People who take medication to help them get to sleep and stay asleep have always been cautioned about its potential for addiction and side effects ranging from the minor to the serious. Last week, the FDA deemed one class of this medication so dangerous that it’s requiring manufacturers to reduce its dosage.
As reported on NPR, Ambien, its generic versions and similar sleeping pills (AmbienCR, Edluar and Zolpimist) must reduce the amount of their active ingredient, zolpidem, because it remains in the body longer than had been thought. That means people who take a pill to sleep might be dangerously drowsy the next day.
Side effects of sleeping drugs range from headaches, dry mouth and constipation to trouble concentrating, dizziness and rebound insomnia. That’s when you stop taking a drug and the problem you originally took it to address returns, only worse.
Daytime sleepiness has long been a sleeping pill hazard, and, it turns out, Ambien and its fellow pharmaceutical travelers, carry an extreme risk, to the point of making driving and operating machinery hazardous. The FDA has gotten about 700 reports of people getting in traffic accidents after taking these drugs.
The concern is most acute for women, because the drug stays in their bodies longer than it does in men.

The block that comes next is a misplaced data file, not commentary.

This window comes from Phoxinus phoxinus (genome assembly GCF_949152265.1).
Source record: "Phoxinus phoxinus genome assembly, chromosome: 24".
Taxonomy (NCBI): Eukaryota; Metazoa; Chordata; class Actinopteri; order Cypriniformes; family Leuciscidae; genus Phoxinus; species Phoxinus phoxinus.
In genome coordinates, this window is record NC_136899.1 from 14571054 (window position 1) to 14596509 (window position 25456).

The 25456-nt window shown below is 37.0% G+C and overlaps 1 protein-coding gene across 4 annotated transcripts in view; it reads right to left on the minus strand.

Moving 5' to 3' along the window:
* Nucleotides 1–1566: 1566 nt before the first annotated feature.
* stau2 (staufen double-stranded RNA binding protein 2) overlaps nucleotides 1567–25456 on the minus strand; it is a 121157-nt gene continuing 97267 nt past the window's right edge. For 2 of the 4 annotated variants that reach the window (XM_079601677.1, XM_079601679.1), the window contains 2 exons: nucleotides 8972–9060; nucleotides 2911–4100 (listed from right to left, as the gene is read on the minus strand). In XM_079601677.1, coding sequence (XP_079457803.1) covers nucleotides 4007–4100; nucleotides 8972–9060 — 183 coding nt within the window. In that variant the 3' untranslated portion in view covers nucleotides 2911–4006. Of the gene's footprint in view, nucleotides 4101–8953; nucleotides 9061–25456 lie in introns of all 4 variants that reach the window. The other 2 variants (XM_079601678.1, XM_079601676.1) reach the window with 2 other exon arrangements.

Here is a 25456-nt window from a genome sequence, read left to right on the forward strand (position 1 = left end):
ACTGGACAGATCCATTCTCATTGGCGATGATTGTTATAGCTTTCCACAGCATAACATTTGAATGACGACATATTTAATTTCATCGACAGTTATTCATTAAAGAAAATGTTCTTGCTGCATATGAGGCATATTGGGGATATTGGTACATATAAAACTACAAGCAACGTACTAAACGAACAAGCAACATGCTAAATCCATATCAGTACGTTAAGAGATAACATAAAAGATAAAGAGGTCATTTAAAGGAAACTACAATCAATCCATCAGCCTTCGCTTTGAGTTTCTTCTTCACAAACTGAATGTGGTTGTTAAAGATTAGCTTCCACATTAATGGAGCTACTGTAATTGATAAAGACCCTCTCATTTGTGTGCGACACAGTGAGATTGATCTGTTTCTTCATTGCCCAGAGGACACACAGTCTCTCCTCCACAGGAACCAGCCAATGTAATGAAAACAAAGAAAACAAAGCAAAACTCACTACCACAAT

The FDA has required the dose for women to be reduced by half–from 10 milligrams to 5 milligrams for immediate-release products (Ambien, Edluar and Zolpimist), and from 12.5 milligrams to 6.25 milligrams for Ambien CR, an extended release pill.
Manufacturers also must change the products’ labels on the drug for men, for whom FDA also has recommended lower doses.
Ellis Unger, director of the FDA’s Drug Evaluation and Research, said “Patients who must drive in the morning or perform some other activity requiring full alertness should talk to their health care professional about whether their sleep medicine is appropriate.”
Unger told NPR that although other popular sleeping pills, including Lunesta and Sonata, have different active ingredients and are not subject to the warning and reduced dosage, the FDA is looking at their safety as well.
The New York Times reported that in 2011 about 60 million prescriptions for sleeping medication were dispensed; about 40 million were drugs containing zolpidem.
In addition to the common side effects, The Times noted some other strange behavior attributed to the drugs–texting, eating or having sex during the night without any memory of it in the morning.
Some people who are dependent on sleeping medication may have difficult tapering off of it. If you take a zolpidem drug, FDA officials recommend continue doing so for now, but talk to your doctor about altering the dose. Doctors will still be able to prescribe the higher dosage, according to The Times, if the lower dose does not work.
The FDA has a list of questions and answers for patients about Ambien and other drugs including how to treat insomnia, what are the over-the-counter options, what are the effects of other classes of sleeping pills and how to decrease your risk of next-day drowsiness if you take sleeping pills. Link here for the complete discussion.